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Breastfeeding Moms Breastfeeding Moms

It's Been 3 Weeks and I Am Losing Hope

Posted by on Mar. 22, 2013 at 10:01 PM
  • 6 Replies

My DD2 decided to grace us with her presence at 36 weeks.  I was able to try to nurse within the first hour after she was born but she never latched for more than a suck or 2.  Within a few days, her weight was down from 5lbs8oz to 4lbs14oz.  Because of her small size and because she was quite literally starving, our pediatrician has me start pumping and finger feeding her beast milk through a tube.  Her weight has steadily rissen with this, but she has still yet to breastfeed and it is taking its tole on me.  I feel like such a failure.  My DD1 was bonr at 37 weeks and did not successfully latch for a full session until 6 weeks but she was taking at least 2-3 feeds a day at the breast by now (we went to 2 years! breastfeeding).  I really thought that the struggles I had with my first would leave me prepard for anything this time around as far as breastfeeding is concerned.  DD2 had her tongue clipped last week due to a tie but it has had no impact on our ability to breastfeed.  All everyone keeps telling me is that she is small and it might take a while for her sucking reflex to get coordinated.  I am already really struggling emotionally and every time I pump or finger feed, I feel like I am a terrible mom for not being able to get this relationship going.  Now 3 weeks out, we have seen no progress and she aggressively refuses the breast within seconds of laying her down to try.  I dont know what to do.  I feel so helpless.  I refuse to give formula or bottles but I'm not sure how much I have left to give to this.     

by on Mar. 22, 2013 at 10:01 PM
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gdiamante
by Group Mod - Gina on Mar. 22, 2013 at 11:47 PM
1 mom liked this


Quoting babylove6512:

My DD2 decided to grace us with her presence at 36 weeks.  I was able to try to nurse within the first hour after she was born but she never latched for more than a suck or 2.  Within a few days, her weight was down from 5lbs8oz to 4lbs14oz. 

Loss is normal for a newborn, even a preemie. But it is something to be watched here.

Because of her small size and because she was quite literally starving, our pediatrician has me start pumping and finger feeding her beast milk through a tube.  Her weight has steadily rissen with this, but she has still yet to breastfeed and it is taking its tole on me.  I feel like such a failure.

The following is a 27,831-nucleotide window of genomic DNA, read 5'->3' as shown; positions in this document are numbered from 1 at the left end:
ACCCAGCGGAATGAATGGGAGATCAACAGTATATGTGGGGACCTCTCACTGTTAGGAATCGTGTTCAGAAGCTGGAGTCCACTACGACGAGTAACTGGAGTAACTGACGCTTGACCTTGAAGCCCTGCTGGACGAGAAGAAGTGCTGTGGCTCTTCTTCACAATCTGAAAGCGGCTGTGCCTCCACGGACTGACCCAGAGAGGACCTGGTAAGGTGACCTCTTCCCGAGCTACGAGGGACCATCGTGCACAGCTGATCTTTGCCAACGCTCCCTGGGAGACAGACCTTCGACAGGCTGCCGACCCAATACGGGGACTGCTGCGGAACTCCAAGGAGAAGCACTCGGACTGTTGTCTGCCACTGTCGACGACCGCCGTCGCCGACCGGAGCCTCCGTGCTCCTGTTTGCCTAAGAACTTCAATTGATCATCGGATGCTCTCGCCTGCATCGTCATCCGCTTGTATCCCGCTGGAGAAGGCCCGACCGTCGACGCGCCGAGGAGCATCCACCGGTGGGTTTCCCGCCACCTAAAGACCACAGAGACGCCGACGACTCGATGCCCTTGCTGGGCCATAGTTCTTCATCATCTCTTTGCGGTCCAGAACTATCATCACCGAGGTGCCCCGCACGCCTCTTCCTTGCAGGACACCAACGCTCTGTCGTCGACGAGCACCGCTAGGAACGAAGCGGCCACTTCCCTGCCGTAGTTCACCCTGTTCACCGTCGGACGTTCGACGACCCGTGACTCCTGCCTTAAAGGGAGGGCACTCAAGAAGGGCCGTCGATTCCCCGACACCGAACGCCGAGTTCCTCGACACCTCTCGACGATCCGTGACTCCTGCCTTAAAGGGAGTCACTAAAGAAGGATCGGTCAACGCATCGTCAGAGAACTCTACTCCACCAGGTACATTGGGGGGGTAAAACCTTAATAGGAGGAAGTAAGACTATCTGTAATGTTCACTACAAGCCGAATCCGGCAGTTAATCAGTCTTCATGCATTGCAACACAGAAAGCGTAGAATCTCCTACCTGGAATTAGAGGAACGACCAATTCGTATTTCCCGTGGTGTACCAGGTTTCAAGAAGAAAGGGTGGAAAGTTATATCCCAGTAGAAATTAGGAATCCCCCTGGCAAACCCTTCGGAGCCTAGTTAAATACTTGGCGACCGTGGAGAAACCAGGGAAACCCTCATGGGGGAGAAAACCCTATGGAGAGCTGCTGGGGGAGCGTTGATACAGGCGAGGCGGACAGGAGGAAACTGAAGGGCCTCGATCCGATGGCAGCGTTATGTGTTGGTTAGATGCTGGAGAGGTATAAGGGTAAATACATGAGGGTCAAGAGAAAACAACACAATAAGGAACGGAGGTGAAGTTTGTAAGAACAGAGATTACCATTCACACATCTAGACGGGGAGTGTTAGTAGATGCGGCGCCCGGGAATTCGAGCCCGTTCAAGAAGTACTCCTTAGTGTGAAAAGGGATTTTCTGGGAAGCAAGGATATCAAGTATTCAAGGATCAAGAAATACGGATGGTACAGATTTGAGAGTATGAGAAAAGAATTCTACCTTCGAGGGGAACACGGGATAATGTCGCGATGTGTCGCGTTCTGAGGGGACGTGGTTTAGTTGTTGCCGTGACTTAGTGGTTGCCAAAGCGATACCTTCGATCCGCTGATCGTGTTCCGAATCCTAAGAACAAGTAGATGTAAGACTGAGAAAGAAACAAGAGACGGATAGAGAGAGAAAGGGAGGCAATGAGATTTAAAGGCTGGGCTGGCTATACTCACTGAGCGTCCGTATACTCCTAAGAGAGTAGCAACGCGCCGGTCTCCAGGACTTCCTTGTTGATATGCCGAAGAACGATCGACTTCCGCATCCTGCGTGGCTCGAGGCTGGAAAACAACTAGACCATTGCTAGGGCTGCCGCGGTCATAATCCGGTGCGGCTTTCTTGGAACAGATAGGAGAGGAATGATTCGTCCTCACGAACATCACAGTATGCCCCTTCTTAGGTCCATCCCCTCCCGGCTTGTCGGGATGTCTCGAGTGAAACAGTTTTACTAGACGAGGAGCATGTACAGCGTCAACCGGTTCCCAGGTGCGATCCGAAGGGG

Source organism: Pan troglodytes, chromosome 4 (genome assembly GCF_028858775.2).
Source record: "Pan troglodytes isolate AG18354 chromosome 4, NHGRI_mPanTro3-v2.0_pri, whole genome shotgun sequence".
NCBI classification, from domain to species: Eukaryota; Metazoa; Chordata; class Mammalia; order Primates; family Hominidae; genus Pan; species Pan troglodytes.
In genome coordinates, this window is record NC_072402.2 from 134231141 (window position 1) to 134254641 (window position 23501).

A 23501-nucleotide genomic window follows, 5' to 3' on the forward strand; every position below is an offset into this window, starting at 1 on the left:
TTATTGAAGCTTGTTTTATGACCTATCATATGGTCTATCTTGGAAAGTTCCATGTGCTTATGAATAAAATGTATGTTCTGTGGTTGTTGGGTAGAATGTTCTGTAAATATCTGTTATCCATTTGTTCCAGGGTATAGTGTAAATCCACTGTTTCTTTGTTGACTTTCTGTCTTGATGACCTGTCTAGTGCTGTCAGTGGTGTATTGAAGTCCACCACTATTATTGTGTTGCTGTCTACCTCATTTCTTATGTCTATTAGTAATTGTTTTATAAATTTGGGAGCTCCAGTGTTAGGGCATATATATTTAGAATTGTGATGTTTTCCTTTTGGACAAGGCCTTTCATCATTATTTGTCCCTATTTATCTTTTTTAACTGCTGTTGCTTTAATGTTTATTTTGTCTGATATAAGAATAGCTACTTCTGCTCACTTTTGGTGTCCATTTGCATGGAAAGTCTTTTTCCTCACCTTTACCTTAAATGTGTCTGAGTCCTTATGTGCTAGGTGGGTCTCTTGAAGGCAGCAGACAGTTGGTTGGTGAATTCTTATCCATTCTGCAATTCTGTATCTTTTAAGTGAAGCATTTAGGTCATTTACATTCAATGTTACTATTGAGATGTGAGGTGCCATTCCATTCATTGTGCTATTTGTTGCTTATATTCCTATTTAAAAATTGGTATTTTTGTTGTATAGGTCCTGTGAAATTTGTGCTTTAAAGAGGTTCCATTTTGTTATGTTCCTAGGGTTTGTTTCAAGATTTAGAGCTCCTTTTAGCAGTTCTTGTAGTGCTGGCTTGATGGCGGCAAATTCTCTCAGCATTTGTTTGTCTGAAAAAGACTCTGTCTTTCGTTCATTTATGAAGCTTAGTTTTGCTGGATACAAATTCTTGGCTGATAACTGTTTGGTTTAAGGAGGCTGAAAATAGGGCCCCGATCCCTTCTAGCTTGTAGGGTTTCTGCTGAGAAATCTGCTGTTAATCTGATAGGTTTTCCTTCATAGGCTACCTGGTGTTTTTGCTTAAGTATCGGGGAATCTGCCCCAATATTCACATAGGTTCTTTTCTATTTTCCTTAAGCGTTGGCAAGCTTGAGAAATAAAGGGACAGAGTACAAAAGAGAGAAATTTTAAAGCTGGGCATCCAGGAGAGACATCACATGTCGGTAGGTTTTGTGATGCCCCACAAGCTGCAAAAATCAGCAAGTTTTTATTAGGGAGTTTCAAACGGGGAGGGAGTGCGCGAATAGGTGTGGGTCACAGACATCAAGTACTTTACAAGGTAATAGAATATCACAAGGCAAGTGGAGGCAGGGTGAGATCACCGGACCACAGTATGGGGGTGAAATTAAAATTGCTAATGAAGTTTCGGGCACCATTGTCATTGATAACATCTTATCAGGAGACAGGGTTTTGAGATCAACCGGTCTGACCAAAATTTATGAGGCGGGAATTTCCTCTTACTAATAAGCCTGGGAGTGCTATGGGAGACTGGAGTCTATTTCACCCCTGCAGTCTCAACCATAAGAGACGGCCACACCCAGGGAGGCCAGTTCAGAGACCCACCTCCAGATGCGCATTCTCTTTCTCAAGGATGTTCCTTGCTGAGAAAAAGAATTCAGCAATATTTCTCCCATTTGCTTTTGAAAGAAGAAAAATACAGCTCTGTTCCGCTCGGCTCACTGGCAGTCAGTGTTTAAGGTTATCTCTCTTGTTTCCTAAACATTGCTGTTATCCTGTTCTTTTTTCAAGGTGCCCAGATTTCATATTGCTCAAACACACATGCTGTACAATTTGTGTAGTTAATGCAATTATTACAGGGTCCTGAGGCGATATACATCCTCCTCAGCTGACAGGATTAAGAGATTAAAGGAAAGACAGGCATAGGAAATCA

Failure would have been you refusing to feed her in any way shape or form and she starved to death. Breastmilk through a tube is SUCCESS! ONE DROP = SUCCESS, even if there was NEVER a second drop.

My DD1 was bonr at 37 weeks and did not successfully latch for a full session until 6 weeks but she was taking at least 2-3 feeds a day at the breast by now (we went to 2 years! breastfeeding). 

That's great!

I really thought that the struggles I had with my first would leave me prepard for anything this time around as far as breastfeeding is concerned. 

You'd think... but there's a reason you're supposed to forget everything about a previous child... nothing will apply again.

DD2 had her tongue clipped last week due to a tie but it has had no impact on our ability to breastfeed.  All everyone keeps telling me is that she is small and it might take a while for her sucking reflex to get coordinated. 

Yep. Don't expect more of her than she can do. She's barely crawling; doing more than she is at the moment would be like running laps around a track.

You're not running a race. One day, one HOUR at a time.

I am already really struggling emotionally and every time I pump or finger feed, I feel like I am a terrible mom for not being able to get this relationship going. 

NOT AT ALL. We've known preemie moms who weren't even this far at this point.

Now 3 weeks out, we have seen no progress and she aggressively refuses the breast within seconds of laying her down to try.  I dont know what to do.  I feel so helpless.  I refuse to give formula or bottles but I'm not sure how much I have left to give to this.     

OK. Abandon the idea of failure or being a terrible mom. Because you're not. You're doing FABULOUS. Most preemie moms would already have tossed it in.

A truly terrible mom would let the baby starve to death. Or would have shaken the baby to death out of frustration over screaming. You don't qualify for the mysteriously coveted "Bad Mom" badge.